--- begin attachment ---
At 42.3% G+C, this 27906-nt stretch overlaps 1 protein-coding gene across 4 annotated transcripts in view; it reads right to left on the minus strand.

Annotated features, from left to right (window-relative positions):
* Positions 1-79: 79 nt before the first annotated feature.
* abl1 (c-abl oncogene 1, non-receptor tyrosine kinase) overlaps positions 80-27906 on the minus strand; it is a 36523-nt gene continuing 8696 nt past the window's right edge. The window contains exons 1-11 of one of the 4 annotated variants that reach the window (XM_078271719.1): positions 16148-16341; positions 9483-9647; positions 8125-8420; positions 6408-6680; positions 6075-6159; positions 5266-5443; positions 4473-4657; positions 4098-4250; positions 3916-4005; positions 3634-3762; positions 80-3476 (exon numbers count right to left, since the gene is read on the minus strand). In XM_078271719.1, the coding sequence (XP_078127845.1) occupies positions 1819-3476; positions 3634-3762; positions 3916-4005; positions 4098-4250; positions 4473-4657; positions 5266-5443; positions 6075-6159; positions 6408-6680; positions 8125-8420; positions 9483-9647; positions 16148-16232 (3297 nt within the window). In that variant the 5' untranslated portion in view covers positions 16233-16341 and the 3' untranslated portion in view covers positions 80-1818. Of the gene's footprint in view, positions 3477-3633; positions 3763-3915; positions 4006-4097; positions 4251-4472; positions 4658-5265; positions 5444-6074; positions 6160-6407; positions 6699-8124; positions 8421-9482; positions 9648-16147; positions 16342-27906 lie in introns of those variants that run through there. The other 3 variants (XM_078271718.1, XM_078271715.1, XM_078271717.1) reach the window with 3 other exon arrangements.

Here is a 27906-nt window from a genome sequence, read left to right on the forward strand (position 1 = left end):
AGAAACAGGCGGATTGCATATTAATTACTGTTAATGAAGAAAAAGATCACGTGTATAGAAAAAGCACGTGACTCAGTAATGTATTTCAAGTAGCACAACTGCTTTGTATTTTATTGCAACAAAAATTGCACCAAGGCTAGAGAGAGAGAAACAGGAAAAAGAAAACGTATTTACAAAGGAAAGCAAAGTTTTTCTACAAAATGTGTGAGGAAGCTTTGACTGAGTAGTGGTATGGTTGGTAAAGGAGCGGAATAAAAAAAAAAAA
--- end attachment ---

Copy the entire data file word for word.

At 42.3% G+C, this 27906-nt stretch overlaps 1 protein-coding gene across 4 annotated transcripts in view; it reads right to left on the minus strand.

Annotated features, from left to right (window-relative positions):
* Positions 1-79: 79 nt before the first annotated feature.
* abl1 (c-abl oncogene 1, non-receptor tyrosine kinase) overlaps positions 80-27906 on the minus strand; it is a 36523-nt gene continuing 8696 nt past the window's right edge. The window contains exons 1-11 of one of the 4 annotated variants that reach the window (XM_078271719.1): positions 16148-16341; positions 9483-9647; positions 8125-8420; positions 6408-6680; positions 6075-6159; positions 5266-5443; positions 4473-4657; positions 4098-4250; positions 3916-4005; positions 3634-3762; positions 80-3476 (exon numbers count right to left, since the gene is read on the minus strand). In XM_078271719.1, the coding sequence (XP_078127845.1) occupies positions 1819-3476; positions 3634-3762; positions 3916-4005; positions 4098-4250; positions 4473-4657; positions 5266-5443; positions 6075-6159; positions 6408-6680; positions 8125-8420; positions 9483-9647; positions 16148-16232 (3297 nt within the window). In that variant the 5' untranslated portion in view covers positions 16233-16341 and the 3' untranslated portion in view covers positions 80-1818. Of the gene's footprint in view, positions 3477-3633; positions 3763-3915; positions 4006-4097; positions 4251-4472; positions 4658-5265; positions 5444-6074; positions 6160-6407; positions 6699-8124; positions 8421-9482; positions 9648-16147; positions 16342-27906 lie in introns of those variants that run through there. The other 3 variants (XM_078271718.1, XM_078271715.1, XM_078271717.1) reach the window with 3 other exon arrangements.

Here is a 27906-nt window from a genome sequence, read left to right on the forward strand (position 1 = left end):
AGAAACAGGCGGATTGCATATTAATTACTGTTAATGAAGAAAAAGATCACGTGTATAGAAAAAGCACGTGACTCAGTAATGTATTTCAAGTAGCACAACTGCTTTGTATTTTATTGCAACAAAAATTGCACCAAGGCTAGAGAGAGAGAAACAGGAAAAAGAAAACGTATTTACAAAGGAAAGCAAAGTTTTTCTACAAAATGTGTGAGGAAGCTTTGACTGAGTAGTGGTATGGTTGGTAAAGGAGCGGAATAAAAAAAAAAAA